The costs of the Fukushima Daiichi disaster are incalculable, either monetarily or in terms of human suffering and damage to the land itself. Can this suffering be balanced against the need for more and more electricity as we are told by the nuclear power industry?
What can we learn from the Daiichi disaster beyond proof that such nuclear reactor events continue to occur and cause so much human suffering? We must not miss the fact that an advanced developed industrial that has generated 28% of its electricity from nuclear reactors can continue after shutting down all 52 reactors in less than a year. Our inspection group was in Japan for over a week during an the hottest month of an unusually hot Japanese summer. Air conditioning is used less intensively but we did not swelter. Is this proof that we have been misled to believe that we need to use as much electricity as we have been accustomed to and are destined to use ever more without limit? Is the Japanese experience over the last 18 months proof that it is surprisingly easy to institute effective energy conserving practices practically overnight without giving up our quality of life?
Is Japan effectively telling us that the world really does not need nuclear power and contradicting what the purveyors of nuclear power have been telling us for fifty years?
If the answer to these questions is yes, then how can any government endorse or any democratic population tolerate an industry that can cause the kind of radiation catastrophes like Fukushima and Chernobyl? Even if the answer to these questions is yes, why is nuclear power not going to go away?
Why will governments continue to support nuclear power with massive subsidies in the face gross economic unviability. Why will governments continue to ignore the insurmountable burden of spent nuclear fuel, the forever toxic waste. Why will governments continue subject their population to the incalculable human cost of disasters like Fukushima and Chernobyl?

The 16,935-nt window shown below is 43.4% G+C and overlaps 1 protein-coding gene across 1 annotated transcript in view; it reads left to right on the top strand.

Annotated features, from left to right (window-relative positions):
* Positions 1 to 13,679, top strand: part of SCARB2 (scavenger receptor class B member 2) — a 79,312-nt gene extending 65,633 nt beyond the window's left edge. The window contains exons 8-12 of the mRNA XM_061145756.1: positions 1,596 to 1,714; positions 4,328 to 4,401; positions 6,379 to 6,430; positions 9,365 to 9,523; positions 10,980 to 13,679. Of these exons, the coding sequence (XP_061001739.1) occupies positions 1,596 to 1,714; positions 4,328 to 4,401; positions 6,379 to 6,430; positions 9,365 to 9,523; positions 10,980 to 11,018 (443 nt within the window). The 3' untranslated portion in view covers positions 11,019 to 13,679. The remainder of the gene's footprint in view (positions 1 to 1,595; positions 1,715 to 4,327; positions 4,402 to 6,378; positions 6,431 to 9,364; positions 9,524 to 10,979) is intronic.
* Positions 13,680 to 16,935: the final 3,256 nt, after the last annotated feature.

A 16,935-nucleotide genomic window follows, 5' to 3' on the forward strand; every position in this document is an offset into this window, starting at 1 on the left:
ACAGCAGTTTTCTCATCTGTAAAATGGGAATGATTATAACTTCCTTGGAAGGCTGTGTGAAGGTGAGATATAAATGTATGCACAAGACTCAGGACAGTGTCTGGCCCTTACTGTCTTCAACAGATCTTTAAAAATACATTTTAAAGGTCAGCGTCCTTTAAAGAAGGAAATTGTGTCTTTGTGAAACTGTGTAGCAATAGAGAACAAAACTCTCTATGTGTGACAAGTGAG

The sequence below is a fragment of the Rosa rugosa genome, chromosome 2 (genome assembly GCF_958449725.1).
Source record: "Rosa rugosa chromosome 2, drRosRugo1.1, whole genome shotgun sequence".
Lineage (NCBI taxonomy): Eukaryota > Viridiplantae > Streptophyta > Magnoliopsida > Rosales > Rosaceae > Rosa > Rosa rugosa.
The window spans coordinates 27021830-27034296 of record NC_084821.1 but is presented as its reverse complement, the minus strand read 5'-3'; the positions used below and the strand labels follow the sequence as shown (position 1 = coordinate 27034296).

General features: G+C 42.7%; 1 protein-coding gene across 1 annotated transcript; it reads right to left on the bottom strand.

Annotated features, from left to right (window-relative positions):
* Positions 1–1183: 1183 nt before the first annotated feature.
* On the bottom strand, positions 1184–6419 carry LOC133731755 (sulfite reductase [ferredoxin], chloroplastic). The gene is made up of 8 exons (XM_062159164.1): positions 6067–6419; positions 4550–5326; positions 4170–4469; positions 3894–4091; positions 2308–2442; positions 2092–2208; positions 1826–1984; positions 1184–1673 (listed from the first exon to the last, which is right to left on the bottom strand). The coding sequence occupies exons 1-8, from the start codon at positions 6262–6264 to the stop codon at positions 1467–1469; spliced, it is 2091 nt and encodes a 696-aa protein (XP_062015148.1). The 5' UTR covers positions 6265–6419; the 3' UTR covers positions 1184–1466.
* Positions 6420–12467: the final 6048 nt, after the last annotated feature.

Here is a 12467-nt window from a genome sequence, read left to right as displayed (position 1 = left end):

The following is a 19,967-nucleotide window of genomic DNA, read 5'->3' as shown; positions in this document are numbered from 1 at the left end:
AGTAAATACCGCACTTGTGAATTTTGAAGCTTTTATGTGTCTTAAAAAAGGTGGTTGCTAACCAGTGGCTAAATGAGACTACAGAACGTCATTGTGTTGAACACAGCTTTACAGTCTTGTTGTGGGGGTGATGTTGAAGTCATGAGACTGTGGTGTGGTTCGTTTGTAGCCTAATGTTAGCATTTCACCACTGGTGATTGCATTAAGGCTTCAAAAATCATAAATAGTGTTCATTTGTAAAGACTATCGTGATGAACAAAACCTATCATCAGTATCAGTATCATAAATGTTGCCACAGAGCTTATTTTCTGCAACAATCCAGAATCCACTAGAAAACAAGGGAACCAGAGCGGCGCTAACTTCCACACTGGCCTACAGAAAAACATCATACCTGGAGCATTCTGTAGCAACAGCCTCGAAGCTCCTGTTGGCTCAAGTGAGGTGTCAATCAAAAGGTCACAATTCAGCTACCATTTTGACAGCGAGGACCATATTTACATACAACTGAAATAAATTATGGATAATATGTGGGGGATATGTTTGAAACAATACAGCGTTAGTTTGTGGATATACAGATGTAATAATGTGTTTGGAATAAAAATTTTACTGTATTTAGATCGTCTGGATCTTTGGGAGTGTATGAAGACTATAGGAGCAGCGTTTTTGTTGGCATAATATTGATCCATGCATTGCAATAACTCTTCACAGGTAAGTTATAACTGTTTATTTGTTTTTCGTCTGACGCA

Perhaps the nuclear-governmental-industrial complex has become too big to fail. In the U.S., France, and Japan the governmental leaders and regulatory apparatus have been “captured” by the nuclear industry. Big industry lobby has also captured key elected leaders to fully institutionalize the myth of nuclear power necessity. Very soon we can expect to hear these industry voices again raised saying that it will be too expensive to move away from nuclear power, that decommissioning monetary costs cannot be borne, that too many jobs will be lost, that we will face economic collapse of nuclear energy is phased out. In fact, the drumbeat has already begun.
In democracies, the electorate must see to it that the firewall between industry and the government be restored. We must all work to ensure that governments supervise the transition away from nuclear power toward the full suite of sustainable energy sources.